Jake Wharton

Advanced Pre-Honeycomb Animation with NineOldAndroids

18 January 2012

The lovely new animation framework in Android 3.0 came with some additional methods on the View class to allow for transformations such as translation, scale, rotation, and alpha. The NineOldAndroids library allows for the use of this API on any platform but is limited only to modifying values for which methods exist on the running platform.

Recently I set out to solve this problem and allow for utilizing my library to animate these properties regardless of the API level. Neither an answer to the linked StackOverflow question nor a quick exchange with the animation guru Chet Haase himself semed to produce a reliable, stable implementation for this–the recommendation always being to just use the built-in view animation.

As I was digging around in the View class I noticed that there really was no way to achieve this effect directly, even with reflection. It was only once I started poking around how view animations are processed and executed did a rather clever solution appear to me.

For those that are not familiar with how the view animation framework works, an animation receives a callback with a Transformation object and a time interval. Each animation then adjusts the object in order to reflect the state of the associated view at whatever time interval it is at. Since the Transformation object contains a method for setting alpha and a matrix which is applied to the canvas rendering the view we can easily achieve all of the transformations of the native methods introduced in Honeycomb.

void applyTransformation(float interpolatedTime, Transformation t) {
    //Perform transformations

So now that we know these transformations were possible, how best to implement them in a manner that can be used by the new animation API? To accomplish this we use a few tricks of view animation in order to do this in a way that is as lightweight and fast as possible (we’re on the UI thread, remember).

Only one animation can be applied to a view at a time so it was obvious that a custom class extending Animation was required to apply our many transformations. Now it became a matter of synchronizing our new class with the NineOldAndroids library since it would be the one actually controlling the animation.

Instead of attempting to integrate NineOldAndroids directly in this custom class I chose to make it act only as a proxy to the alpha and the Transformation object by exposing methods to allow changing the various properties that were introduced in Honeycomb.

In order to take the native stepping of view animation out of the equation, our custom class immediately sets two properties on itself: setDuration(0) and setFillAfter(true). This effectively disables the timer internally triggering the transformation and it allows the transformations that we make to be persisted on the view after the animation has completed. In order for the latter to occur the animation is kept around so that its transformation can be applied whenever the view is invalidated. This is the behavior that we leverage in order to provide our animation.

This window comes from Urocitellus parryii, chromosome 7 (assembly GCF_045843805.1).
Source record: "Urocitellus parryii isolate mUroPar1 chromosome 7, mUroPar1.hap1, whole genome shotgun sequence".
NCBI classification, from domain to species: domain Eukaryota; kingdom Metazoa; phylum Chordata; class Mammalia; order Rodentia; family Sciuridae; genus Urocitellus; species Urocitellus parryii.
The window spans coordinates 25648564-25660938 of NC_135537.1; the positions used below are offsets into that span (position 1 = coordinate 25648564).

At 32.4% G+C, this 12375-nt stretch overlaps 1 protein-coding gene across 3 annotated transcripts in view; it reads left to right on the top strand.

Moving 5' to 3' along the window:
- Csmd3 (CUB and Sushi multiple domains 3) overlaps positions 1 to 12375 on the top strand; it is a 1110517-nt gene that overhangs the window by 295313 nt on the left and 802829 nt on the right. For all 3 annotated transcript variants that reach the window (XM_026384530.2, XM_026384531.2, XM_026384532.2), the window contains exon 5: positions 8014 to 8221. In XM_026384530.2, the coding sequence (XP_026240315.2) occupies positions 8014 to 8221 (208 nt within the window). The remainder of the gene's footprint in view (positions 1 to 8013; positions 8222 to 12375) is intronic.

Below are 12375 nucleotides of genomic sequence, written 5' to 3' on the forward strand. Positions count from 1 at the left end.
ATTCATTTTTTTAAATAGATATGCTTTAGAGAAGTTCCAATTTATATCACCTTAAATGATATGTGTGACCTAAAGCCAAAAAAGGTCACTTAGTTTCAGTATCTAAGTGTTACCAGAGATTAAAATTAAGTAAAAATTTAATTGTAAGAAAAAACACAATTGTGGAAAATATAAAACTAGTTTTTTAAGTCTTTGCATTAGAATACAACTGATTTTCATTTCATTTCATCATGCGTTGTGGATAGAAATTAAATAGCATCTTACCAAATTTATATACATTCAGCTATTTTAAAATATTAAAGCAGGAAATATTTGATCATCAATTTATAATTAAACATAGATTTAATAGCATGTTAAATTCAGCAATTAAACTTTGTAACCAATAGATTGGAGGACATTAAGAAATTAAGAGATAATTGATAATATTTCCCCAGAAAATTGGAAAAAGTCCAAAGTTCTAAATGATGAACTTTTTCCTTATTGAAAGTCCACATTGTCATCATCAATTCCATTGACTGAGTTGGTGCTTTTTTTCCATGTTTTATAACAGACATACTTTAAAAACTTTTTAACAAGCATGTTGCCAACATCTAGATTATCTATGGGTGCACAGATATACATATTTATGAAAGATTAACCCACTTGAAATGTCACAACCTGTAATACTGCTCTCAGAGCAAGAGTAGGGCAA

AnimatorProxy(View view) {
    setDuration(0); //perform transformation immediately
    setFillAfter(true); //persist transformation beyond duration
    mView = view;

We expose our new properties as getter and setter methods that the new animation API can interact with and hold them in instance variables in our animation. Each invalidation then triggers our callback which we can then apply the newly updated values for each property, thus, animating the view.

void setAlpha(float alpha) {
    mAlpha = alpha;

This works extremely well and provides fluid, multi-property animation using NineOldAndroids for the new animation API but it still requires us to use the animation proxy class for these specific properties. In order to provide a more seamless experience, we need a way to have this handled automatically.

In order to determine when this class is required we add a small check in the initialization method of ObjectAnimator. If the animation meets the following four conditions then a proxy instance is used: we are using a named property and not a Property, we are running on pre-3.0 Android, the target class is an instance of View, and the named property is one of the ones introduced in Honeycomb.

if ((mProperty == null) && AnimatorProxy.NEEDS_PROXY && (mTarget instanceof View)
        && PROXY_PROPERTIES.containsKey(mPropertyName)) {

Here, PROXY_PROPERTIES is a Map which maps the required property names to special Property classes that automatically use an instance of our proxy animation class. By setting a Property instance on the animation we will essentially override the string equivalent so that reflection on the method is not attempted.

Now you can enjoy advanced Honeycomb-style animation of post-Honeycomb View properties by simple changing your imports to use NineOldAndroids!

AnimatorSet set = new AnimatorSet();
    ObjectAnimator.ofFloat(myView, "rotationX", 0, 360),
    ObjectAnimator.ofFloat(myView, "rotationY", 0, 180),
    ObjectAnimator.ofFloat(myView, "rotation", 0, -90),
    ObjectAnimator.ofFloat(myView, "translationX", 0, 90),
    ObjectAnimator.ofFloat(myView, "translationY", 0, 90),
    ObjectAnimator.ofFloat(myView, "scaleX", 1, 1.5f),
    ObjectAnimator.ofFloat(myView, "scaleY", 1, 0.5f),
    ObjectAnimator.ofFloat(myView, "alpha", 1, 0.25f, 1)
set.setDuration(5 * 1000).start();

Download NineOldAndroids 2.0.0 from nineoldandroids.com and check it out on GitHub.

— Jake Wharton